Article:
Otaku USA Magazine
[Review] Kuma Miko: Girl Meets Bear

Sometimes you need to take a step back, relax, and read a manga that’s not all about sexy bodies, “pushing the boundaries of the medium,” or
ridiculous gags. When normal life is too chaotic already, I like to sit back and read something quiet like Kuma Miko: Girl Meets Bear.

Kuma Miko follows a young shrine maiden named Machi, who’s 14 years old and has spent most of her life in the Touhoku Mountains. Having been raised alongside a talking bear named Natsu, she’s not familiar with modern life. As she figures out the city and its many intricacies, we’re treated to tender, funny, and memorable moments between the young girl and her enormous bear. He’s threatening at times, but he’s still just as cuddly as you’d expect from a friendly talking bear. Natsu and Machi are the best of friends, and their interactions are engaging and honest.

The various situations this odd couple finds themselves in can be poignant in one panel and silly in the next, for instance sitting together fishing with a fishing pole (bears obviously fish with only their paws) and then the bear downing a beverage that’s too bitter for him. It’s different somehow from watching a human character that happens to have been turned into a bear, and it seems almost plausible that a young girl like Machi could actually be friends with a wild animal. It’s inviting, relatable, and even beautiful in its simplicity.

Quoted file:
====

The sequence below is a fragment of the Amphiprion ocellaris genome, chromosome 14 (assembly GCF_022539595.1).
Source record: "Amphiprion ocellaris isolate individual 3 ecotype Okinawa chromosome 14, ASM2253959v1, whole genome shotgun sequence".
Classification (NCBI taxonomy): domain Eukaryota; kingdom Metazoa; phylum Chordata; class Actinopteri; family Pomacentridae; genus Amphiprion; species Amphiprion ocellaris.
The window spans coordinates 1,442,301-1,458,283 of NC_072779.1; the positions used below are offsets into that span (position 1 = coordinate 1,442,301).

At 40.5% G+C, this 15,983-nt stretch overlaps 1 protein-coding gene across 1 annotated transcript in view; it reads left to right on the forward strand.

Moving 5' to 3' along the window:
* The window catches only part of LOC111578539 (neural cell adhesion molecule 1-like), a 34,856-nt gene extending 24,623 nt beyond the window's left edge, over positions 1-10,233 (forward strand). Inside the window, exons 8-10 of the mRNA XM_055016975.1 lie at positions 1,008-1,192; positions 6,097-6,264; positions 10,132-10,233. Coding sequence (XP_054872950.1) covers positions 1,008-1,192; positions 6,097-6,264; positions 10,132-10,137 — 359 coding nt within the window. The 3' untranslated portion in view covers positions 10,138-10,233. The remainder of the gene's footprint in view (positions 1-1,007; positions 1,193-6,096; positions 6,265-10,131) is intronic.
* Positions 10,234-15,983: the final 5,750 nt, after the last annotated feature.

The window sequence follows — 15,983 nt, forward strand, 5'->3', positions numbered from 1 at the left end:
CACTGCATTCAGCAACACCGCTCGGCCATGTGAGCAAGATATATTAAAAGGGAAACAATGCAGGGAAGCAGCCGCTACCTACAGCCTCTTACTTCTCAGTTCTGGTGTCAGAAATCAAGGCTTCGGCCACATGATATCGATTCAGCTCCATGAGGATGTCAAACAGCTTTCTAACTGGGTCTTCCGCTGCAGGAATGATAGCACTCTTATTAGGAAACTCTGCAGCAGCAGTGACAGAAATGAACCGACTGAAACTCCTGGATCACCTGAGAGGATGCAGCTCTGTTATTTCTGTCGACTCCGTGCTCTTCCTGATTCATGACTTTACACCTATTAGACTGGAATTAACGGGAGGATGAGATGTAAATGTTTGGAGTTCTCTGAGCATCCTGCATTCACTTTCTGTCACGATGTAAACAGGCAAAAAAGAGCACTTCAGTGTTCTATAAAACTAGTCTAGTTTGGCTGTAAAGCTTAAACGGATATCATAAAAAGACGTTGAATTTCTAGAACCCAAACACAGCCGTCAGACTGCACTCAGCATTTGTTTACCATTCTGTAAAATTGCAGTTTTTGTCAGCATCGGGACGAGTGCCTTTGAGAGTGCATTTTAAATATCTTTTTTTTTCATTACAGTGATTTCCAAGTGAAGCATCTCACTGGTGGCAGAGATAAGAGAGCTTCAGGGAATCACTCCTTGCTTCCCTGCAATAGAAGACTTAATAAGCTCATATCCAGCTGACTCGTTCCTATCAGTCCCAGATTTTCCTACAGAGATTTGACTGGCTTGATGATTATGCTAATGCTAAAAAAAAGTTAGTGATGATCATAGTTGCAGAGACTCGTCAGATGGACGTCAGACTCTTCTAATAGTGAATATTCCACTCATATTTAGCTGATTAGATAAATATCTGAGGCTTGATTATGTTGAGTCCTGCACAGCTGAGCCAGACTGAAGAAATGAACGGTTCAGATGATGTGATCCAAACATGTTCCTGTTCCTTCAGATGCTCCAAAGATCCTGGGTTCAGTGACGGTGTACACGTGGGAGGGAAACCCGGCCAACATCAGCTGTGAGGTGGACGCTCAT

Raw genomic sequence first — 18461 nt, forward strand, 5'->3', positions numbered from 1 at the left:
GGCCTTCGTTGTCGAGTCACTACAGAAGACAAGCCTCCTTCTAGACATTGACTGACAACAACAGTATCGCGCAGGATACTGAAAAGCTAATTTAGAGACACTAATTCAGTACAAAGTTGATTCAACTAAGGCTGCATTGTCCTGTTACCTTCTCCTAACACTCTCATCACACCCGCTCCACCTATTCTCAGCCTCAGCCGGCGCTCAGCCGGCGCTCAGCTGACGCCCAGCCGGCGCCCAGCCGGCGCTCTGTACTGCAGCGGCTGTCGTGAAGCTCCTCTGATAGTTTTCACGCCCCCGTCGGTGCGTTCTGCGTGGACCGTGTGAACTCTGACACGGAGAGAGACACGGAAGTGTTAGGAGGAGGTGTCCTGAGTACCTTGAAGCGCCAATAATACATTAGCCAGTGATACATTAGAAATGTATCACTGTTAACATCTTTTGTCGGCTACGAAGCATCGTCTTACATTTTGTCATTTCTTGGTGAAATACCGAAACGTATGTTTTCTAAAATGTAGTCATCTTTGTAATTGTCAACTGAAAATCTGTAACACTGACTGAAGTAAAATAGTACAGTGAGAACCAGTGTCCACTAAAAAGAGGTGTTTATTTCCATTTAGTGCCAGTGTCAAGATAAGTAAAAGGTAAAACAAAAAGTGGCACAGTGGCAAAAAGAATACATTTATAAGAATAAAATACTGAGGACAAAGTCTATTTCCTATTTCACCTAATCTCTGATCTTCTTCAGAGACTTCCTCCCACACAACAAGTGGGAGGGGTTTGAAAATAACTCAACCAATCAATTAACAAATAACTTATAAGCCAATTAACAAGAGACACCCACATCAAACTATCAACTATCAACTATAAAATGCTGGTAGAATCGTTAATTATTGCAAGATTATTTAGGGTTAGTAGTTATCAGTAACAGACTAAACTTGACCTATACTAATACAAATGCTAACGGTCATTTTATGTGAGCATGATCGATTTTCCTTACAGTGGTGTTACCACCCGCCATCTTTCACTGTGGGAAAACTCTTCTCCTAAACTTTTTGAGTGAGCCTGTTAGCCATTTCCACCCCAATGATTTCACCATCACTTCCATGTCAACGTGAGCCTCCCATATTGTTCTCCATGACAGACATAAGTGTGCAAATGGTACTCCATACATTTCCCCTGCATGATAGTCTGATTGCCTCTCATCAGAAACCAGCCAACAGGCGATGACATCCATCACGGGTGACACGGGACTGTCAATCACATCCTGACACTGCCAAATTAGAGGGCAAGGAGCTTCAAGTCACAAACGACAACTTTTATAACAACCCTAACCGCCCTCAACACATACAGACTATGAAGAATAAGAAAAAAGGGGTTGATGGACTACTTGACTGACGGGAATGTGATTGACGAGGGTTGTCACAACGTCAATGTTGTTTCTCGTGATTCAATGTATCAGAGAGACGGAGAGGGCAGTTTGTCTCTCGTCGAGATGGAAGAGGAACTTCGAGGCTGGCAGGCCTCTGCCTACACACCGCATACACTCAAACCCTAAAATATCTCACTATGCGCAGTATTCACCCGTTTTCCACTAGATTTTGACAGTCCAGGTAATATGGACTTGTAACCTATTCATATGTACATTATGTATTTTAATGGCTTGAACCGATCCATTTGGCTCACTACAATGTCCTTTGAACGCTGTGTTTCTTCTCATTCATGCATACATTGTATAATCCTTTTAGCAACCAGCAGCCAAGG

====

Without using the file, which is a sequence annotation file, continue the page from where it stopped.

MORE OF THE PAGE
While the writing does an excellent job of establishing their relationship, the artwork takes it the rest of the way. The warm and friendly watercolor-esque colors on the cover lend a comfortable, cozy lilt to what could otherwise be construed as a silly little story with talking animals. The black and white interior artwork is detailed without being too overbearing, and while Natsu seems a little abstract in some panels, in others he’s back to looking like a regular bear. There’s a good sense of scale—how small Machi is and how large Natsu is—which communicates a sense of security, having this huge creature protecting this little girl.

That’s what this manga is really about: security. Kuma Miko: Girl Meets Bear offers a sense of happiness and warmth, and it’s easy to lose yourself in it. I’m eager to spend more time with both Machi and Natsu, and can’t wait to check out the next volume. Recommended.

publisher: One Peace Books

story and art: Masume Yoshimoto

rating: 13+